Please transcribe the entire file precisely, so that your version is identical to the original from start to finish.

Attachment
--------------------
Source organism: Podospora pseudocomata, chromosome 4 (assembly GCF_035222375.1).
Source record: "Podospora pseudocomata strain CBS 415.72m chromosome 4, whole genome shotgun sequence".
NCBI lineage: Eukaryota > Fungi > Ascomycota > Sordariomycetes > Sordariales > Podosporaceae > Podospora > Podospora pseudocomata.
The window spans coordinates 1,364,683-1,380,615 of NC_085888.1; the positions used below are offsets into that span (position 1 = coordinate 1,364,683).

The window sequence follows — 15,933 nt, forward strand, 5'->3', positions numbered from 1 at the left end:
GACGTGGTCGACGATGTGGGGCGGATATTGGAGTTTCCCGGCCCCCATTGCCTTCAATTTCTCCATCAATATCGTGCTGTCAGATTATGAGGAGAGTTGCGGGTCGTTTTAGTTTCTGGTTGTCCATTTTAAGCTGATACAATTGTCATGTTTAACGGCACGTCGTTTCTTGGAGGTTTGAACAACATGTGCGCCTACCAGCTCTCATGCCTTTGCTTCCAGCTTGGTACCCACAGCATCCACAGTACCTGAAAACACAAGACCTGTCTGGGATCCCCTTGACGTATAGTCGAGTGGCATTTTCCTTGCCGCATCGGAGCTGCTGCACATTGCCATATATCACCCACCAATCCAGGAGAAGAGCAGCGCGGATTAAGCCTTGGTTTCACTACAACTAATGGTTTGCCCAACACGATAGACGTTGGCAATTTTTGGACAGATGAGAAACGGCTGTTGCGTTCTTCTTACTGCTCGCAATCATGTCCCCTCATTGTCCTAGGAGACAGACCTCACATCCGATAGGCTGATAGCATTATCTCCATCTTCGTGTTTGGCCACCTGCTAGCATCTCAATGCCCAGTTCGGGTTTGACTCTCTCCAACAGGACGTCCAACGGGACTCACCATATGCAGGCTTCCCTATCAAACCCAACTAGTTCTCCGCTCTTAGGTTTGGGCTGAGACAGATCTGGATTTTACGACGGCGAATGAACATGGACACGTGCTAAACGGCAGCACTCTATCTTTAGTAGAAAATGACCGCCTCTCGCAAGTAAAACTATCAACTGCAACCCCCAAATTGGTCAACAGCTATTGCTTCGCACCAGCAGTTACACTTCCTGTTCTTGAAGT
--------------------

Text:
Source organism: Podospora pseudocomata, chromosome 4 (assembly GCF_035222375.1).
Source record: "Podospora pseudocomata strain CBS 415.72m chromosome 4, whole genome shotgun sequence".
NCBI lineage: Eukaryota > Fungi > Ascomycota > Sordariomycetes > Sordariales > Podosporaceae > Podospora > Podospora pseudocomata.
The window spans coordinates 1,364,683-1,380,615 of NC_085888.1; the positions used below are offsets into that span (position 1 = coordinate 1,364,683).

The window sequence follows — 15,933 nt, forward strand, 5'->3', positions numbered from 1 at the left end:
GACGTGGTCGACGATGTGGGGCGGATATTGGAGTTTCCCGGCCCCCATTGCCTTCAATTTCTCCATCAATATCGTGCTGTCAGATTATGAGGAGAGTTGCGGGTCGTTTTAGTTTCTGGTTGTCCATTTTAAGCTGATACAATTGTCATGTTTAACGGCACGTCGTTTCTTGGAGGTTTGAACAACATGTGCGCCTACCAGCTCTCATGCCTTTGCTTCCAGCTTGGTACCCACAGCATCCACAGTACCTGAAAACACAAGACCTGTCTGGGATCCCCTTGACGTATAGTCGAGTGGCATTTTCCTTGCCGCATCGGAGCTGCTGCACATTGCCATATATCACCCACCAATCCAGGAGAAGAGCAGCGCGGATTAAGCCTTGGTTTCACTACAACTAATGGTTTGCCCAACACGATAGACGTTGGCAATTTTTGGACAGATGAGAAACGGCTGTTGCGTTCTTCTTACTGCTCGCAATCATGTCCCCTCATTGTCCTAGGAGACAGACCTCACATCCGATAGGCTGATAGCATTATCTCCATCTTCGTGTTTGGCCACCTGCTAGCATCTCAATGCCCAGTTCGGGTTTGACTCTCTCCAACAGGACGTCCAACGGGACTCACCATATGCAGGCTTCCCTATCAAACCCAACTAGTTCTCCGCTCTTAGGTTTGGGCTGAGACAGATCTGGATTTTACGACGGCGAATGAACATGGACACGTGCTAAACGGCAGCACTCTATCTTTAGTAGAAAATGACCGCCTCTCGCAAGTAAAACTATCAACTGCAACCCCCAAATTGGTCAACAGCTATTGCTTCGCACCAGCAGTTACACTTCCTGTTCTTGAAGT